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Negotiable

Instruments Act, 1881

Presented by Advocate N.P . Noronha


1

Object of the Act

The main object of the Negotiable Instruments Act is


to legalise the system by which instruments
contemplated by it could pass from hand to hand by
negotiation like any other goods. The purpose of the
Act was to present an orderly and authoritative
statement of leading rules of law relating to the
negotiable instruments To achieve the objective of
the Act, the Legislature thought it proper to make
provision in the Act for conferring certain privileges
to the mercantile instruments contemplated under it
and provide special procedure in case the obligation
under the instrument was not discharged.
2

Meaning

The word negotiable means transferable from one person to


another in return for consideration and instrument means a
written document by which a right is created in favour of some
person. Thus the term negotiable instruments literally means a
written document which creates a right in favour of somebody
and is freely transferable. Free negotiability is an important
characteristics of a negotiable instrument.
A negotiable instrument is a document which entitles a person to
a sum of money and which is transferable from one person to
another by mere delivery or by indorsement and delivery.
The term negotiable instruments has not been defined in the
Negotiable Instruments Act, but Sec. 13 of the Act gives its
meaning. According to Sec. 13, a negotiable instrument means a
promissory note, a bill of exchange or a cheque payable either to
order or bearer.
Presented by Advocate N.P.Noronha

Characteristics of a Negotiable
Instrument
1.
2.

3.

4.

Negotiable instruments must be in writing


Freely Transferable The property in a negotiable instrument
passes from one person to another by delivery, if the instrument is
payable to the bearer and by indorsement and delivery if it is
payable to order.
Title of holder free from all defects A person, taking an
instrument bona fide and for value, known as a holder in due
course, gets the instrument free from all defects in the title of the
transferor.
Recovery The holder in due course can sue upon a negotiable
instrument in his own name for the recovery of the amount. It is not
necessary for him to give any notice of transfer to the party liable
for payment on the instrument

Presented by Advocate N.P.Noronha

Characteristics of a Negotiable
Instrument
5.

a.

b.

c.

d.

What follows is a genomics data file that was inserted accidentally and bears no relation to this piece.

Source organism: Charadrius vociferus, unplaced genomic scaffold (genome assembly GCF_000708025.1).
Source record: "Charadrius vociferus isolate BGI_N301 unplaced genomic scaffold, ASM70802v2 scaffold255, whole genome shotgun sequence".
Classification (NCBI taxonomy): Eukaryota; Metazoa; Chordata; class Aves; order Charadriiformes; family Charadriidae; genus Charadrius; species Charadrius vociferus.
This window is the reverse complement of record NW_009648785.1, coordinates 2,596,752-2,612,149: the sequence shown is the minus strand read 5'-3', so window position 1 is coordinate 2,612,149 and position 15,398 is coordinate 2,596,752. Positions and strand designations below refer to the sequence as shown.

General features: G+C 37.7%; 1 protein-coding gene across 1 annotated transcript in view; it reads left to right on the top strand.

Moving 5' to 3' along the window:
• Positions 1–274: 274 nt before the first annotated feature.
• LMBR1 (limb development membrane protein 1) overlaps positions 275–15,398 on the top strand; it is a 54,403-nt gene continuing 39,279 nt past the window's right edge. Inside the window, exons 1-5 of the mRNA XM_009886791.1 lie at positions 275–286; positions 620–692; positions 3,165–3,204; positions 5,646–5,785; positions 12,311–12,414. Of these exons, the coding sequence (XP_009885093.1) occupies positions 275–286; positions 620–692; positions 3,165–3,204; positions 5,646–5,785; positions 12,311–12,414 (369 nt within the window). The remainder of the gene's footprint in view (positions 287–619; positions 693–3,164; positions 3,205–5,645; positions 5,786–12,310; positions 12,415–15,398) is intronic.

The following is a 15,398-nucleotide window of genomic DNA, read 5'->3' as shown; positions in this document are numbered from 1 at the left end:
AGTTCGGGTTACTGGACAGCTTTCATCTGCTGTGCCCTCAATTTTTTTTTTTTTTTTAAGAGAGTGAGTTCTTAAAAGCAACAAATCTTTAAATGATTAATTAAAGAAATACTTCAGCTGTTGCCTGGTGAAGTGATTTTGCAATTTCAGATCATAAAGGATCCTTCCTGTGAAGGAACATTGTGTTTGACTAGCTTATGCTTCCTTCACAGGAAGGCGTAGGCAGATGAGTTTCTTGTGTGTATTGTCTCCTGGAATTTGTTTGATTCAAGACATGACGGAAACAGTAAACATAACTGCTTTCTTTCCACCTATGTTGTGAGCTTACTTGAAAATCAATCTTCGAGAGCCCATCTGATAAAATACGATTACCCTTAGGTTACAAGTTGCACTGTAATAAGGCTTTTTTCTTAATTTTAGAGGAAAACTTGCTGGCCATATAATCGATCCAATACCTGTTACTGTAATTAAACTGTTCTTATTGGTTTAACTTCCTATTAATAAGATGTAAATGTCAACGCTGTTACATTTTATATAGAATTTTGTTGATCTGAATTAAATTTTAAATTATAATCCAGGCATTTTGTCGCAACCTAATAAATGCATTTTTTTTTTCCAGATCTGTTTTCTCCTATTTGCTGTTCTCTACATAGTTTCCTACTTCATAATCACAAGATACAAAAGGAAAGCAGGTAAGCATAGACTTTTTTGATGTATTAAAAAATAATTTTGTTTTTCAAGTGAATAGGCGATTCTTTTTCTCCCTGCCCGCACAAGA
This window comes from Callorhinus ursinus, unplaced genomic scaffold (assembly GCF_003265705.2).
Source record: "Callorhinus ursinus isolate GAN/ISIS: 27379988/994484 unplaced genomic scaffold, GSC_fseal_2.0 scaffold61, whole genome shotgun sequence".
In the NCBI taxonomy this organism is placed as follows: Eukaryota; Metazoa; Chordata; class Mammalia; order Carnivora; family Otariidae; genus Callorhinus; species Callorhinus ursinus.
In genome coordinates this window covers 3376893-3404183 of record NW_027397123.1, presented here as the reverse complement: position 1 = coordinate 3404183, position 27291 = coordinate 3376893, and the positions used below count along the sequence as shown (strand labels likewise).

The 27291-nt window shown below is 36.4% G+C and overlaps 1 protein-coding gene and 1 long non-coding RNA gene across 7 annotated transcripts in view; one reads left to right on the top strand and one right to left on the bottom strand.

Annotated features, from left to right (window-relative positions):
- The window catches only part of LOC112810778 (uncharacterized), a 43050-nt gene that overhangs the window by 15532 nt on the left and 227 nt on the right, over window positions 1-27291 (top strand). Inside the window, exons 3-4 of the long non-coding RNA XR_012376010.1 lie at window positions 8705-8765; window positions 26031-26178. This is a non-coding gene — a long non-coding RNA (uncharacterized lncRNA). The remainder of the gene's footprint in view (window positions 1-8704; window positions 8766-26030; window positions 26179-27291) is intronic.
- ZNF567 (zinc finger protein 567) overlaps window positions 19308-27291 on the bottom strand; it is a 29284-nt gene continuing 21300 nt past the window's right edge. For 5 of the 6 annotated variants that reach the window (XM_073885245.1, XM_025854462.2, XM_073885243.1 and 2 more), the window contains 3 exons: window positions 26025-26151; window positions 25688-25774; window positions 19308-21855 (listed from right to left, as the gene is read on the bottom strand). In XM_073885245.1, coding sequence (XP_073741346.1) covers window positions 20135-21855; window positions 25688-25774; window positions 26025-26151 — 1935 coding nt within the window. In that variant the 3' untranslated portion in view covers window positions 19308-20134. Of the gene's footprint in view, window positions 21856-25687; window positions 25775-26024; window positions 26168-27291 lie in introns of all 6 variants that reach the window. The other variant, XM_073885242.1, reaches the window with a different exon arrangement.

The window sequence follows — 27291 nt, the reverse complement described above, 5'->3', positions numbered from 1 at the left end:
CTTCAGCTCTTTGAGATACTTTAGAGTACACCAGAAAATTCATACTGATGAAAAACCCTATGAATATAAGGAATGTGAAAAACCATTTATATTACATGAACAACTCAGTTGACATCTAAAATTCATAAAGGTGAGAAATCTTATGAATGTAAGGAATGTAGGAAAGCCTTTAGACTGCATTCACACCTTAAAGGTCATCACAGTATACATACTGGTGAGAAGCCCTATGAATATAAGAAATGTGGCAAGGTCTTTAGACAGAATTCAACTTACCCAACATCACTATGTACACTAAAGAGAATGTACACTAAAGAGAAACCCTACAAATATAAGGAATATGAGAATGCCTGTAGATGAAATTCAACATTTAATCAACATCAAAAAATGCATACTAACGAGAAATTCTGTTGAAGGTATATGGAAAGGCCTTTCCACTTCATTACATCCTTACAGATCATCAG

Presumptions - Certain presumptions apply to all negotiable instruments,


unless contrary is proved. These presumptions are dealt with in Sec. 118
and 119 which are as follows
Consideration Every negotiable instrument is presumed to have been
made,
drawn, accepted, indorsed, negotiated or transferred for
consideration.
Date Every negotiable instrument bearing a date is presumed to have
been drawn on such date.
Time of acceptance When a bill of exchange is accepted, it is presumed
that it was accepted within a reasonable time of its date and before its
maturity.
Time of transfer Every transfer of a negotiable instrument is presumed to
have been made before its maturity.

Presented by Advocate N.P.Noronha

Characteristics of a Negotiable
Instrument
Order of indorsement The indorsement appearing upon a
negotiable instrument are presumed to have been made in the order
in which they appear thereon.
f.
Stamp When an instrument has been lost, it is presumed that it
was duly stamped.
g.
Holder presumed to be a holder in due course Every holder of a
negotiable instrument is presumed to be a holder in due course.
h.
Proof of protest In a suit upon an instrument which has been
dishonoured, the Court, on proof of the protest, presumes the fact of
dishonour, until such fact is disproved.
The presumptions are rebuttable by evidence. If anyone challenges any
of these presumptions, he has to prove his allegations. The
presumptions would not be applicable to a case where an instrument has
been obtained by an offense, fraud or unlawful consideration.
e.

Section 4. Promissory Note

A Promissory Note is an instrument in writing (not


being a bank-note or a currency-note) containing an
unconditional undertaking, signed by the maker, to
pay a certain sum of money only to, or to the order
of, a certain person, or to the bearer of the
instrument.

The person who makes the promissory note and promises


to pay is called the maker.
The person to whom the payment is to be made is called
the payee
7

Section 4. Promissory Note


Illustrations
(a)
I promise to pay b or order Rs. 500.
(b)
I acknowledge myself to be indebted to B in
Rs.1,000, to be paid on demand, for value
received.
(c)
Mr. B, I.O.U. Rs.1,000.
(d)
I promise to pay B Rs. 500 and to deliver to
him my black horse on 1st January next.
The instruments marked (a) and (b) are promissory
notes. The instruments marked (c) and (d) are not
promissory notes.

Section 4. Promissory Note

Usual form of Promissory note


Rs. 500/-

Pune, 1st August 2012

Three months after date, I promise to pay Mr. Rahul


or Order, the sum of rupees five hundred for value received

Mr. Arjun

Essential features
An instrument is a promissory note if there are present the following
elements:1. Writing : The first essential is that all negotiable instruments must be in
writing. An oral engagement to pay a sum of money is not an instrument,
much less negotiable.
2. Promise to pay : Secondly, it must contain a promise to pay. A mere